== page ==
Brazil has a new president-elect: Jair Messias Bolsonaro.
The election of Jair Bolsonaro is a milestone in Brazil’s history, not only by breaking the decades-long polarization between PT and PSDB, but mainly because of his 10 million votes margin ahead of his opponent. A victory based on the campaign promises that result in a strong repositioning of Brazilian society. This is a shift towards the right-wing policies, a huge step regarding what we have experienced in the economy, domestic and foreign policy, education, culture, health and public safety.
In fact, our society’s disgust comes from the various crises we are going through. The economic crisis that devastated the country, with consequences so harmful to both employment and income, accompanied by rampant corruption, also stirred up the yearning to recover the morale of our people. Jair Bolsonaro represents this sentiment, that is, an alternative path to our ills; a point off the curve in relation to the politically correct and a hope of realignment of forces toward order and progress. Its little explored platform of government contains the essence of what is expected: not a savior of the fatherland, but a technical and honest government… enough to start up the reconstruction of Brazil.
On the side of structuring a technocratic government, it seems that we will have a government with “Superministers” – and all with full autonomy to assemble their teams. Among them we can cite Paulo Guedes (Economy), Marcos Pontes (Science and Technology), General Augusto Heleno (Defense) and Sérgio Moro (Justice), all with exemplary qualifications for future positions. This initial line-up does not deviate from the promises of the campaign, whilst also appealing to investors and improving expectations (stock market rises and Dollar, interest and country risk fall) and already changing the mood for the return of investments to the country. The honeymoon started well.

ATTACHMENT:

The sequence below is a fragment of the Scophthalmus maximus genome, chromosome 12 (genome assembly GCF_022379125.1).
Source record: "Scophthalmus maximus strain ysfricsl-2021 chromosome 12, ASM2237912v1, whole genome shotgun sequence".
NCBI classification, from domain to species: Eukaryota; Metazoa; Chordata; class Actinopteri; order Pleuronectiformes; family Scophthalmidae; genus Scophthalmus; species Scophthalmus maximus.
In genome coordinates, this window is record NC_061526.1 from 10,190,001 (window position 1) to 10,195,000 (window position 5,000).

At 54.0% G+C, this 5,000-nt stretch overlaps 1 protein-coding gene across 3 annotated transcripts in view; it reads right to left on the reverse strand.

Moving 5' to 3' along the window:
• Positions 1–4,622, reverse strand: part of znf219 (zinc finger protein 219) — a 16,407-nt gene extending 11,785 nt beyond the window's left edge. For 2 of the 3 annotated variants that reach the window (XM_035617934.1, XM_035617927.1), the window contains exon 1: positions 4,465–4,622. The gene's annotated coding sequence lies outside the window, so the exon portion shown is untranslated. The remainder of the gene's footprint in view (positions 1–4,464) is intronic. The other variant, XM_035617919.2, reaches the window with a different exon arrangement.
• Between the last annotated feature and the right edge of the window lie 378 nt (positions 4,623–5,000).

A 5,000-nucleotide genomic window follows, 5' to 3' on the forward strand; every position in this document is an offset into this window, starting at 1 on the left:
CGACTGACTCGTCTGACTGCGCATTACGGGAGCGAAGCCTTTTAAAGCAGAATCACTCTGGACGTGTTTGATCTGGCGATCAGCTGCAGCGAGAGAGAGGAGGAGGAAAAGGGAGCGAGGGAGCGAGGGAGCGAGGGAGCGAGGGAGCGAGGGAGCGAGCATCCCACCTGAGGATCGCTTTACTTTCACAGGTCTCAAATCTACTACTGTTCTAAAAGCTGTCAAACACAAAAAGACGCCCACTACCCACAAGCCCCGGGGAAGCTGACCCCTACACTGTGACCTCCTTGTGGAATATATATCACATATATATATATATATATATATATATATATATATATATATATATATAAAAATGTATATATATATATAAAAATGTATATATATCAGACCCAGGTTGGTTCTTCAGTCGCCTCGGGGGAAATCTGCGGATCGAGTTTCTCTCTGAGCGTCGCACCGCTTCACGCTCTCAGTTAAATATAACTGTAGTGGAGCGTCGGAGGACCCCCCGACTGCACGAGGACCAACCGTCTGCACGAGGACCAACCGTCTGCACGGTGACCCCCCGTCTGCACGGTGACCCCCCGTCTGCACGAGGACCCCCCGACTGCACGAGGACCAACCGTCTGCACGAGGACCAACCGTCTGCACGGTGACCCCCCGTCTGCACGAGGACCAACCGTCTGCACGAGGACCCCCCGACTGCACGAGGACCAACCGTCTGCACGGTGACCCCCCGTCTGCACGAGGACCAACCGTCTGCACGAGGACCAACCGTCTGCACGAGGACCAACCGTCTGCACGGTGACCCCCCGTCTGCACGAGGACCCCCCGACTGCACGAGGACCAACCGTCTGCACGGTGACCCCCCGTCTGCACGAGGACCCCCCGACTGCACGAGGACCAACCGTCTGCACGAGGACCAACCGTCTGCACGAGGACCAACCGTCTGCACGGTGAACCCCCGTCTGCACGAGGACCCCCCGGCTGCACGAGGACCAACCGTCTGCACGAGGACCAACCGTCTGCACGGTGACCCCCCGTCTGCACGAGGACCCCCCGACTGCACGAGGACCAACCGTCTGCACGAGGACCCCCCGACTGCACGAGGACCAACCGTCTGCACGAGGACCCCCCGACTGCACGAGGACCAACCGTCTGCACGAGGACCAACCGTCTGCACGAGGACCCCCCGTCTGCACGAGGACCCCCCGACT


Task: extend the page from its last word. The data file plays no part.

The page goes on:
This phenomenon of the rise of the right in Brazil is not an isolated fact, no. In fact, we are “tagging along” forces that explain BREXIT, Donald Trump and, more recently, the direction Italy chose, among others. Fundamentally with different reasons, but with several points in common, Brazil will be an important “player” in this new political-economic world board, especially in Latin America. The new order is not always well received, and sometimes rejected with vigor. There are many interests to be opposed, and the very change itself carries insecurities and breakdowns of a diverse set of privileges. For this reason, and by evaluating the predecessor examples, the horizon does not show an easy path. Policy planning and steadiness must be strong, cohesive, and fine-tuned. Executive power can do a lot but has limits. Counting on Congress and convincing it of the needs of the country that economists and other technicians will present will not be an easy task, but combining strategies and capacity for political coordination, at variance past experience, will be fundamental. Thus, the quote recently remembered by the economist Eduardo Giannetti that opens this Commentary properly reflects the moment that we live: “Economists can be more naïve about politics than the politicians about the economy“.
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